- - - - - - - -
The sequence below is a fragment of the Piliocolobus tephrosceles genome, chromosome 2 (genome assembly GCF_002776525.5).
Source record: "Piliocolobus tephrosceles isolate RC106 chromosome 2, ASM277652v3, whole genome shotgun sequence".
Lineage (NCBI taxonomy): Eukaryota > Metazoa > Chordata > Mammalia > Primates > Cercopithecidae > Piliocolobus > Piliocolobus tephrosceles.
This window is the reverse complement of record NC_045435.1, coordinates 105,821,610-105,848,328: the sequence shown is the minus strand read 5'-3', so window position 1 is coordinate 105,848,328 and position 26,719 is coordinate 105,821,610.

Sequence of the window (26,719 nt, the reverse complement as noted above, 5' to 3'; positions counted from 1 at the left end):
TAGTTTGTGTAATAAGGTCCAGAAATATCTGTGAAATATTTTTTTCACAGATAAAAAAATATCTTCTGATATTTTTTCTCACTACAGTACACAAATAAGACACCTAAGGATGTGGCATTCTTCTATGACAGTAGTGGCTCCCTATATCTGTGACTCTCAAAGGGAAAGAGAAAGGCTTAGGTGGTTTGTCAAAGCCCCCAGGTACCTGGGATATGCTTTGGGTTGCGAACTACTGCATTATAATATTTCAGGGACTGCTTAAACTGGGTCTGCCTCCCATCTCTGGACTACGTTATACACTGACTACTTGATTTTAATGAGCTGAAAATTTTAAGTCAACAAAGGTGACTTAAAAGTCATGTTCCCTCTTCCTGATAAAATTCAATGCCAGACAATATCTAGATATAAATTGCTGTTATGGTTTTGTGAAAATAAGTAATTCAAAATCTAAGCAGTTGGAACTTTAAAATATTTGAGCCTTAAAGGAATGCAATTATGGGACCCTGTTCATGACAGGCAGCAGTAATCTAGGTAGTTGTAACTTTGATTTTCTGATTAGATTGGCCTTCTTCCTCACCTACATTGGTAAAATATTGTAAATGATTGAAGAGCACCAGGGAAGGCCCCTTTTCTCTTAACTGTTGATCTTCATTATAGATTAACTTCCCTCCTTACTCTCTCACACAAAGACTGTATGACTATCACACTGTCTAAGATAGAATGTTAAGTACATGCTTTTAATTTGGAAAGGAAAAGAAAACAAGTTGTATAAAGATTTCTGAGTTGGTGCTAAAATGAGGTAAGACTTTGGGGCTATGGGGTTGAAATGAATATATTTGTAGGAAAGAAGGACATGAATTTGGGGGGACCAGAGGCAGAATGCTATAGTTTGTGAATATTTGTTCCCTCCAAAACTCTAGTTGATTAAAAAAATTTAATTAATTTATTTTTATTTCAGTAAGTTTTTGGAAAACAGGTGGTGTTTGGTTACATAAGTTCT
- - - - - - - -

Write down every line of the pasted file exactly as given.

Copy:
The sequence below is a fragment of the Piliocolobus tephrosceles genome, chromosome 2 (genome assembly GCF_002776525.5).
Source record: "Piliocolobus tephrosceles isolate RC106 chromosome 2, ASM277652v3, whole genome shotgun sequence".
Lineage (NCBI taxonomy): Eukaryota > Metazoa > Chordata > Mammalia > Primates > Cercopithecidae > Piliocolobus > Piliocolobus tephrosceles.
This window is the reverse complement of record NC_045435.1, coordinates 105,821,610-105,848,328: the sequence shown is the minus strand read 5'-3', so window position 1 is coordinate 105,848,328 and position 26,719 is coordinate 105,821,610.

Sequence of the window (26,719 nt, the reverse complement as noted above, 5' to 3'; positions counted from 1 at the left end):
TAGTTTGTGTAATAAGGTCCAGAAATATCTGTGAAATATTTTTTTCACAGATAAAAAAATATCTTCTGATATTTTTTCTCACTACAGTACACAAATAAGACACCTAAGGATGTGGCATTCTTCTATGACAGTAGTGGCTCCCTATATCTGTGACTCTCAAAGGGAAAGAGAAAGGCTTAGGTGGTTTGTCAAAGCCCCCAGGTACCTGGGATATGCTTTGGGTTGCGAACTACTGCATTATAATATTTCAGGGACTGCTTAAACTGGGTCTGCCTCCCATCTCTGGACTACGTTATACACTGACTACTTGATTTTAATGAGCTGAAAATTTTAAGTCAACAAAGGTGACTTAAAAGTCATGTTCCCTCTTCCTGATAAAATTCAATGCCAGACAATATCTAGATATAAATTGCTGTTATGGTTTTGTGAAAATAAGTAATTCAAAATCTAAGCAGTTGGAACTTTAAAATATTTGAGCCTTAAAGGAATGCAATTATGGGACCCTGTTCATGACAGGCAGCAGTAATCTAGGTAGTTGTAACTTTGATTTTCTGATTAGATTGGCCTTCTTCCTCACCTACATTGGTAAAATATTGTAAATGATTGAAGAGCACCAGGGAAGGCCCCTTTTCTCTTAACTGTTGATCTTCATTATAGATTAACTTCCCTCCTTACTCTCTCACACAAAGACTGTATGACTATCACACTGTCTAAGATAGAATGTTAAGTACATGCTTTTAATTTGGAAAGGAAAAGAAAACAAGTTGTATAAAGATTTCTGAGTTGGTGCTAAAATGAGGTAAGACTTTGGGGCTATGGGGTTGAAATGAATATATTTGTAGGAAAGAAGGACATGAATTTGGGGGGACCAGAGGCAGAATGCTATAGTTTGTGAATATTTGTTCCCTCCAAAACTCTAGTTGATTAAAAAAATTTAATTAATTTATTTTTATTTCAGTAAGTTTTTGGAAAACAGGTGGTGTTTGGTTACATAAGTTCT